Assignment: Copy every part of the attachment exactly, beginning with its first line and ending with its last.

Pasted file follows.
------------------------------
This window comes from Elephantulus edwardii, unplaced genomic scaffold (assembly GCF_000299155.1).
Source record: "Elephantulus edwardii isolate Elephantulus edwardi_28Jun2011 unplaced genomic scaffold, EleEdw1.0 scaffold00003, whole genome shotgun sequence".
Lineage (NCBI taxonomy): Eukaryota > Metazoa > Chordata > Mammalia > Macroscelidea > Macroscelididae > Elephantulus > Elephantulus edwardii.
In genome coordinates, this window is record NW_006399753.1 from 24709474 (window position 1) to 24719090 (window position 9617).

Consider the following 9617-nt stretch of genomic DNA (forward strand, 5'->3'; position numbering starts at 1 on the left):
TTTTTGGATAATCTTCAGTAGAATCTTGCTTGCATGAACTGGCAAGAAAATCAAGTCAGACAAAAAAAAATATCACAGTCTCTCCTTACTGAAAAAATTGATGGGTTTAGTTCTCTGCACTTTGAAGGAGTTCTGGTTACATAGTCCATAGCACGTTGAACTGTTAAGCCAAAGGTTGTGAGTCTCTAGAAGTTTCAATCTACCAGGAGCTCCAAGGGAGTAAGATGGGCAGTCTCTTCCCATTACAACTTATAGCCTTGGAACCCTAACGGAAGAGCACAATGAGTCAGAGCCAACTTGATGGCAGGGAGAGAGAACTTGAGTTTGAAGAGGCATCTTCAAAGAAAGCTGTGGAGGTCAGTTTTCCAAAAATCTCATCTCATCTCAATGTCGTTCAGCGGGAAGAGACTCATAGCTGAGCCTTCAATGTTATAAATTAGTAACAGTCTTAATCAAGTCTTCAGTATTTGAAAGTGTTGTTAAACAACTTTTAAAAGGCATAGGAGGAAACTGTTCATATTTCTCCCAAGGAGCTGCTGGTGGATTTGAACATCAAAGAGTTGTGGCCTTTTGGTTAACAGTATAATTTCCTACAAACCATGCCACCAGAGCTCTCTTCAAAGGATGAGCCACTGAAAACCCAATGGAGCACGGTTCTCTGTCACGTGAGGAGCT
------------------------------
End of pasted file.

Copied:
This window comes from Elephantulus edwardii, unplaced genomic scaffold (assembly GCF_000299155.1).
Source record: "Elephantulus edwardii isolate Elephantulus edwardi_28Jun2011 unplaced genomic scaffold, EleEdw1.0 scaffold00003, whole genome shotgun sequence".
Lineage (NCBI taxonomy): Eukaryota > Metazoa > Chordata > Mammalia > Macroscelidea > Macroscelididae > Elephantulus > Elephantulus edwardii.
In genome coordinates, this window is record NW_006399753.1 from 24709474 (window position 1) to 24719090 (window position 9617).

Consider the following 9617-nt stretch of genomic DNA (forward strand, 5'->3'; position numbering starts at 1 on the left):
TTTTTGGATAATCTTCAGTAGAATCTTGCTTGCATGAACTGGCAAGAAAATCAAGTCAGACAAAAAAAAATATCACAGTCTCTCCTTACTGAAAAAATTGATGGGTTTAGTTCTCTGCACTTTGAAGGAGTTCTGGTTACATAGTCCATAGCACGTTGAACTGTTAAGCCAAAGGTTGTGAGTCTCTAGAAGTTTCAATCTACCAGGAGCTCCAAGGGAGTAAGATGGGCAGTCTCTTCCCATTACAACTTATAGCCTTGGAACCCTAACGGAAGAGCACAATGAGTCAGAGCCAACTTGATGGCAGGGAGAGAGAACTTGAGTTTGAAGAGGCATCTTCAAAGAAAGCTGTGGAGGTCAGTTTTCCAAAAATCTCATCTCATCTCAATGTCGTTCAGCGGGAAGAGACTCATAGCTGAGCCTTCAATGTTATAAATTAGTAACAGTCTTAATCAAGTCTTCAGTATTTGAAAGTGTTGTTAAACAACTTTTAAAAGGCATAGGAGGAAACTGTTCATATTTCTCCCAAGGAGCTGCTGGTGGATTTGAACATCAAAGAGTTGTGGCCTTTTGGTTAACAGTATAATTTCCTACAAACCATGCCACCAGAGCTCTCTTCAAAGGATGAGCCACTGAAAACCCAATGGAGCACGGTTCTCTGTCACGTGAGGAGCT